• Do be open to discussing the impact and implications of the news. People will always say after the fact, that when a leader was open to discussion, it makes them feel that the difficult news was palatable. They feel if the process of exchange is fair and open, with candor, respect and caring, then they can accept the news. Also, if there is dialogue they may come up with other ways of handling the situation that had not been revealed before.

A Process for Discussing Difficult News with Candor and Caring
When bad news can be set in a context for future growth, it is no longer seen as bad news - it’s seen as a new way to achieve success. Too often, we project “feared implications” onto a difficult conversation, and make it mean the worst case scenarios that our mind can conjure. As a result, we begin to fear the encounter so much that we either avoid it or we project fears into it that are beyond what is healthy – thereby shaping the actual impact in negative ways.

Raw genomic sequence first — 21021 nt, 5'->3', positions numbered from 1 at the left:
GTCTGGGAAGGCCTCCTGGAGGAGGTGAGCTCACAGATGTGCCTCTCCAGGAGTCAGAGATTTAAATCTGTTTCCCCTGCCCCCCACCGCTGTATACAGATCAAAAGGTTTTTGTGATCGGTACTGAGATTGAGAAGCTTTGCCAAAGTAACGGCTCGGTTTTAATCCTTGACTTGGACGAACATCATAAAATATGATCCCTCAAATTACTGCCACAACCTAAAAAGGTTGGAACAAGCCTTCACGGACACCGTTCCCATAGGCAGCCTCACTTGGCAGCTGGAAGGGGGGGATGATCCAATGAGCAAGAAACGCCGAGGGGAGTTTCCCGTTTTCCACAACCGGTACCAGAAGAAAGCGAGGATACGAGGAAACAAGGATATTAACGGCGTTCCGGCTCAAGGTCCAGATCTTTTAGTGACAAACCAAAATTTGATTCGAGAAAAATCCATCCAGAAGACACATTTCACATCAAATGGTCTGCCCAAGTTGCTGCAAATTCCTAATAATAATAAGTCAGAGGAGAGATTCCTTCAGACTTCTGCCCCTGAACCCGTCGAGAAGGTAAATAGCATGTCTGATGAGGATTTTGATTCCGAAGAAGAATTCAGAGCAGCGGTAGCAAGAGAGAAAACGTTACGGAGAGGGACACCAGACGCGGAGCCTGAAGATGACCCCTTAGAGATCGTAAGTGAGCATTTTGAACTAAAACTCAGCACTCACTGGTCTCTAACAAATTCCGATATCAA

We can minimize the impact of this difficult situation by setting the context for the conversation first. First we need to start by asking ourselves a set of questions even before the conversation so we are prepared to move ourselves mentally from fear and protection, to a state of partnering.

Prepare Self

How do I want this person to feel after our conversation?
What can I do to allow them to hear the news with an open mind and heart?
How can I set the context for an empathetic exchange?

Engage with Other

  1. Set the Context for Caring and Empathy: Includes everything from: "I need to have an important conversation with you... and I really spent time thinking about it before I called” to “I really care about you and what you are thinking and feeling about this.... and I believe this will be a very valuable conversation for us.” You can’t partner unless you care!